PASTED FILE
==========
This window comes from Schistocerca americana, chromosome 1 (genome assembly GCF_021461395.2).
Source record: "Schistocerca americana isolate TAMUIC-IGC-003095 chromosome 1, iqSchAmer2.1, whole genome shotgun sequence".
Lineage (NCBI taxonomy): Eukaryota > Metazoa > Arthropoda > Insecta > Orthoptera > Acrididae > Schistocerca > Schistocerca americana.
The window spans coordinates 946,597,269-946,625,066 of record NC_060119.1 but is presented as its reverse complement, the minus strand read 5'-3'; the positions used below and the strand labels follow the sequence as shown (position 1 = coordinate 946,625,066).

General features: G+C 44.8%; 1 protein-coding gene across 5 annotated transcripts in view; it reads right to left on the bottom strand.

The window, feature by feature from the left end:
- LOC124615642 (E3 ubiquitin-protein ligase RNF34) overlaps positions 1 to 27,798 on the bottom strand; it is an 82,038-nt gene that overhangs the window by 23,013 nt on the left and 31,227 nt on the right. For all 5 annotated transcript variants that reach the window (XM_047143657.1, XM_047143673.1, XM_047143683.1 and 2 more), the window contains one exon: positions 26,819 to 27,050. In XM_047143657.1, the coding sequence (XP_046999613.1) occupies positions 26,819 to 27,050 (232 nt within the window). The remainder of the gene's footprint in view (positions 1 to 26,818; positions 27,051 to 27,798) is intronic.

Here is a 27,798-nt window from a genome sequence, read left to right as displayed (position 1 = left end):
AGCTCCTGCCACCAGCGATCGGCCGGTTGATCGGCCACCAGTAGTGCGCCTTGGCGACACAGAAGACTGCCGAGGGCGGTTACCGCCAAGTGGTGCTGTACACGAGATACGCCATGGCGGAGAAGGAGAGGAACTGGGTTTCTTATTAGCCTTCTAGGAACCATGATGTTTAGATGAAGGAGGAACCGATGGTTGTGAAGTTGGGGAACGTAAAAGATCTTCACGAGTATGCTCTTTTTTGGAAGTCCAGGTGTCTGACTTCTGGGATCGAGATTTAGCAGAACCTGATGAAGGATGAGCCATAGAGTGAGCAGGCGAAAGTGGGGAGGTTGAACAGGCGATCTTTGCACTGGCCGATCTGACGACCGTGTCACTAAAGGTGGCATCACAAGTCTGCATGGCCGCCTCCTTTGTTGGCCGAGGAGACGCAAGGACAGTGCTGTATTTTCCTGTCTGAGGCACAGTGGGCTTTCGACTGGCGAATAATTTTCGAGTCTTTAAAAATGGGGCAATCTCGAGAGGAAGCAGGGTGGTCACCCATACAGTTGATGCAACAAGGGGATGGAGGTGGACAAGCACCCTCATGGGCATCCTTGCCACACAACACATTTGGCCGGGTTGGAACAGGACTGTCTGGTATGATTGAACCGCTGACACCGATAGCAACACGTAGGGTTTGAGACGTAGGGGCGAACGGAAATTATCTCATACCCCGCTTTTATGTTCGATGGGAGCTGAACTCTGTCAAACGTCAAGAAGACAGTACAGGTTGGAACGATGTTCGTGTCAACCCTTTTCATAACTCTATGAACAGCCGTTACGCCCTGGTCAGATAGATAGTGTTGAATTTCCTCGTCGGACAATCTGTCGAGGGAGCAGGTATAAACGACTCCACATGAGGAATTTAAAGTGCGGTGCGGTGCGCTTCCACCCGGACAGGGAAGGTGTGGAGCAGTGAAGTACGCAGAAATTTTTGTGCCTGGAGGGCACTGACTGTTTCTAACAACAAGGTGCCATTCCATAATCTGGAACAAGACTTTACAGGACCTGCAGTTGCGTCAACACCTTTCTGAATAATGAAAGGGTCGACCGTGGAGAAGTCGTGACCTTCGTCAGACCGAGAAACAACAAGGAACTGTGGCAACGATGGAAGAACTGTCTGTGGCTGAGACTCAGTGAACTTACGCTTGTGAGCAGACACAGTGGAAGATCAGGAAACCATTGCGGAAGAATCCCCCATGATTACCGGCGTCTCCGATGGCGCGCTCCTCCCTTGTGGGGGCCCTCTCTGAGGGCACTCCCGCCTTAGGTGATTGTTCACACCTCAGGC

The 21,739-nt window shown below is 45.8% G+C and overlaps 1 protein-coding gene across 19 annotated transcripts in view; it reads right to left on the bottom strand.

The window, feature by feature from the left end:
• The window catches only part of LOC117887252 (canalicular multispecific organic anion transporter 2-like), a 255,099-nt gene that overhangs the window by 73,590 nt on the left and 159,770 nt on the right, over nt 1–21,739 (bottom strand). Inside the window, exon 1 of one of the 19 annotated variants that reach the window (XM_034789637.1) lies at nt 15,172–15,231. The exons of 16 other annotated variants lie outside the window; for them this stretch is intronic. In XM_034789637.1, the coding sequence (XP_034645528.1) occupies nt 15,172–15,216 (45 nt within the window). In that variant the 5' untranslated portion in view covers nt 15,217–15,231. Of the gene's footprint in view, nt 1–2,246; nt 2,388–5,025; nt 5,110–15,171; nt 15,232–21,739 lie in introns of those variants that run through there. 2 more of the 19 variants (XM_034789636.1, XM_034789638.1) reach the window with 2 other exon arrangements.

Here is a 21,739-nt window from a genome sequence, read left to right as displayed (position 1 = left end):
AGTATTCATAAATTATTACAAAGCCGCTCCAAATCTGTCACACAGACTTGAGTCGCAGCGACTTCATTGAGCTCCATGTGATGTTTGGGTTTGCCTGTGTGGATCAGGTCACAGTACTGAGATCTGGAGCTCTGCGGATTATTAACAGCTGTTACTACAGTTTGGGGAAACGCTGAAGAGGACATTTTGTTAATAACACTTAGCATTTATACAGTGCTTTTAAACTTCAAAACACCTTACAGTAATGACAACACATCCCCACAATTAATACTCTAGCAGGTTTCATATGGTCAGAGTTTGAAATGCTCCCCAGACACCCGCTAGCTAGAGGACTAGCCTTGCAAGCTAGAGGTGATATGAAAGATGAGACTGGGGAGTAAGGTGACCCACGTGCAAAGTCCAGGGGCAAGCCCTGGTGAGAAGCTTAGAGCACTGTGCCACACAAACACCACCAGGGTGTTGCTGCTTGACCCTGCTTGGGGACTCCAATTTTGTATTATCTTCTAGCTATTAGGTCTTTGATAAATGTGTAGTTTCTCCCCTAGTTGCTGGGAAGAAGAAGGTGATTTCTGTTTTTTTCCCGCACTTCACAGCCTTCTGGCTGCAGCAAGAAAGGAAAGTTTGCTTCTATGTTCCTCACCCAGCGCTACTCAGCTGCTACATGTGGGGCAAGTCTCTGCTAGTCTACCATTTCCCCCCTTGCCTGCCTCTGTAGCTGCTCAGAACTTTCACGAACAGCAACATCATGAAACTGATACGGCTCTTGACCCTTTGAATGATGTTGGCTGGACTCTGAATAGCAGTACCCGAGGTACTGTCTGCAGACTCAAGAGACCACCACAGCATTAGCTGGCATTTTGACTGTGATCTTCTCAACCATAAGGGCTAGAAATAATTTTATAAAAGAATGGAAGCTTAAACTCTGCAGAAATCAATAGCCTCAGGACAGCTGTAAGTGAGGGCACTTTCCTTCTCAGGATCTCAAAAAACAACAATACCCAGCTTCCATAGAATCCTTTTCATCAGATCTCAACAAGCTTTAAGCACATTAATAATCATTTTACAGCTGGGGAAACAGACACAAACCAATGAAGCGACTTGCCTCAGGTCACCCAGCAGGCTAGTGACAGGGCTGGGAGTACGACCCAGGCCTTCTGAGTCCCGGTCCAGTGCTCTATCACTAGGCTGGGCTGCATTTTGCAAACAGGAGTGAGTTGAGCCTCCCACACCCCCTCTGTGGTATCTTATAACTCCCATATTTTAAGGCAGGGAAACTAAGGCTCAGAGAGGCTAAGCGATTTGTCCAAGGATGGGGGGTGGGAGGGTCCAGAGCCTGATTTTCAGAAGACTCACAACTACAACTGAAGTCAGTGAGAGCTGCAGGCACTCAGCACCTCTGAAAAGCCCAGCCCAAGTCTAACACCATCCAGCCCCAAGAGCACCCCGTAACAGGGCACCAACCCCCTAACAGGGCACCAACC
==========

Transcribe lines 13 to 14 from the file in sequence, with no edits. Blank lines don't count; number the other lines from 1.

Here is a 21,739-nt window from a genome sequence, read left to right as displayed (position 1 = left end):
AGTATTCATAAATTATTACAAAGCCGCTCCAAATCTGTCACACAGACTTGAGTCGCAGCGACTTCATTGAGCTCCATGTGATGTTTGGGTTTGCCTGTGTGGATCAGGTCACAGTACTGAGATCTGGAGCTCTGCGGATTATTAACAGCTGTTACTACAGTTTGGGGAAACGCTGAAGAGGACATTTTGTTAATAACACTTAGCATTTATACAGTGCTTTTAAACTTCAAAACACCTTACAGTAATGACAACACATCCCCACAATTAATACTCTAGCAGGTTTCATATGGTCAGAGTTTGAAATGCTCCCCAGACACCCGCTAGCTAGAGGACTAGCCTTGCAAGCTAGAGGTGATATGAAAGATGAGACTGGGGAGTAAGGTGACCCACGTGCAAAGTCCAGGGGCAAGCCCTGGTGAGAAGCTTAGAGCACTGTGCCACACAAACACCACCAGGGTGTTGCTGCTTGACCCTGCTTGGGGACTCCAATTTTGTATTATCTTCTAGCTATTAGGTCTTTGATAAATGTGTAGTTTCTCCCCTAGTTGCTGGGAAGAAGAAGGTGATTTCTGTTTTTTTCCCGCACTTCACAGCCTTCTGGCTGCAGCAAGAAAGGAAAGTTTGCTTCTATGTTCCTCACCCAGCGCTACTCAGCTGCTACATGTGGGGCAAGTCTCTGCTAGTCTACCATTTCCCCCCTTGCCTGCCTCTGTAGCTGCTCAGAACTTTCACGAACAGCAACATCATGAAACTGATACGGCTCTTGACCCTTTGAATGATGTTGGCTGGACTCTGAATAGCAGTACCCGAGGTACTGTCTGCAGACTCAAGAGACCACCACAGCATTAGCTGGCATTTTGACTGTGATCTTCTCAACCATAAGGGCTAGAAATAATTTTATAAAAGAATGGAAGCTTAAACTCTGCAGAAATCAATAGCCTCAGGACAGCTGTAAGTGAGGGCACTTTCCTTCTCAGGATCTCAAAAAACAACAATACCCAGCTTCCATAGAATCCTTTTCATCAGATCTCAACAAGCTTTAAGCACATTAATAATCATTTTACAGCTGGGGAAACAGACACAAACCAATGAAGCGACTTGCCTCAGGTCACCCAGCAGGCTAGTGACAGGGCTGGGAGTACGACCCAGGCCTTCTGAGTCCCGGTCCAGTGCTCTATCACTAGGCTGGGCTGCATTTTGCAAACAGGAGTGAGTTGAGCCTCCCACACCCCCTCTGTGGTATCTTATAACTCCCATATTTTAAGGCAGGGAAACTAAGGCTCAGAGAGGCTAAGCGATTTGTCCAAGGATGGGGGGTGGGAGGGTCCAGAGCCTGATTTTCAGAAGACTCACAACTACAACTGAAGTCAGTGAGAGCTGCAGGCACTCAGCACCTCTGAAAAGCCCAGCCCAAGTCTAACACCATCCAGCCCCAAGAGCACCCCGTAACAGGGCACCAACCCCCTAACAGGGCACCAACC